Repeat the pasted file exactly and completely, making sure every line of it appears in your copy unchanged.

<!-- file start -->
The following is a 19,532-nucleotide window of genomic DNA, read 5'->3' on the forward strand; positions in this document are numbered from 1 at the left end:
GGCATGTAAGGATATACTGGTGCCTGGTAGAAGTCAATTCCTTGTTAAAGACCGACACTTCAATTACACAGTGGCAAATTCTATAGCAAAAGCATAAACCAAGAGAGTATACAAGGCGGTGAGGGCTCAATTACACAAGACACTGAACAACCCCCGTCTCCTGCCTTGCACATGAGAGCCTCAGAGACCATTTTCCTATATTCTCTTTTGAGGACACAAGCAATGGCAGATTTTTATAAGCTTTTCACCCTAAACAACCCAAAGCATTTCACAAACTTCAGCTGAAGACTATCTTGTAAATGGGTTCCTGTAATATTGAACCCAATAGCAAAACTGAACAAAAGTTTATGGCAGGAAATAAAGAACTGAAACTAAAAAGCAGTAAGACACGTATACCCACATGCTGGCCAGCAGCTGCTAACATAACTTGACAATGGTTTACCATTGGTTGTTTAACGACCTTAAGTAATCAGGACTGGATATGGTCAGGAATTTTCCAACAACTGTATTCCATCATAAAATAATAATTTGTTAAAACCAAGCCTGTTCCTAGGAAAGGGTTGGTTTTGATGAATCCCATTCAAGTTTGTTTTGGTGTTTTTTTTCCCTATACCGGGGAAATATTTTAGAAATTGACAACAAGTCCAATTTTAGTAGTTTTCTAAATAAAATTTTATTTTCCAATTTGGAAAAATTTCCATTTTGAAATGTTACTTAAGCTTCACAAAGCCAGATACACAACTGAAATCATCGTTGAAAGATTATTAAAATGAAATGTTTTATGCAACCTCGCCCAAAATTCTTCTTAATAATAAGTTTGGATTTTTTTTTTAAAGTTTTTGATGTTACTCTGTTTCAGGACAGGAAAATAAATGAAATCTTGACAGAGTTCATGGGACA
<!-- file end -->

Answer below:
The following is a 19,532-nucleotide window of genomic DNA, read 5'->3' on the forward strand; positions in this document are numbered from 1 at the left end:
GGCATGTAAGGATATACTGGTGCCTGGTAGAAGTCAATTCCTTGTTAAAGACCGACACTTCAATTACACAGTGGCAAATTCTATAGCAAAAGCATAAACCAAGAGAGTATACAAGGCGGTGAGGGCTCAATTACACAAGACACTGAACAACCCCCGTCTCCTGCCTTGCACATGAGAGCCTCAGAGACCATTTTCCTATATTCTCTTTTGAGGACACAAGCAATGGCAGATTTTTATAAGCTTTTCACCCTAAACAACCCAAAGCATTTCACAAACTTCAGCTGAAGACTATCTTGTAAATGGGTTCCTGTAATATTGAACCCAATAGCAAAACTGAACAAAAGTTTATGGCAGGAAATAAAGAACTGAAACTAAAAAGCAGTAAGACACGTATACCCACATGCTGGCCAGCAGCTGCTAACATAACTTGACAATGGTTTACCATTGGTTGTTTAACGACCTTAAGTAATCAGGACTGGATATGGTCAGGAATTTTCCAACAACTGTATTCCATCATAAAATAATAATTTGTTAAAACCAAGCCTGTTCCTAGGAAAGGGTTGGTTTTGATGAATCCCATTCAAGTTTGTTTTGGTGTTTTTTTTCCCTATACCGGGGAAATATTTTAGAAATTGACAACAAGTCCAATTTTAGTAGTTTTCTAAATAAAATTTTATTTTCCAATTTGGAAAAATTTCCATTTTGAAATGTTACTTAAGCTTCACAAAGCCAGATACACAACTGAAATCATCGTTGAAAGATTATTAAAATGAAATGTTTTATGCAACCTCGCCCAAAATTCTTCTTAATAATAAGTTTGGATTTTTTTTTTAAAGTTTTTGATGTTACTCTGTTTCAGGACAGGAAAATAAATGAAATCTTGACAGAGTTCATGGGACA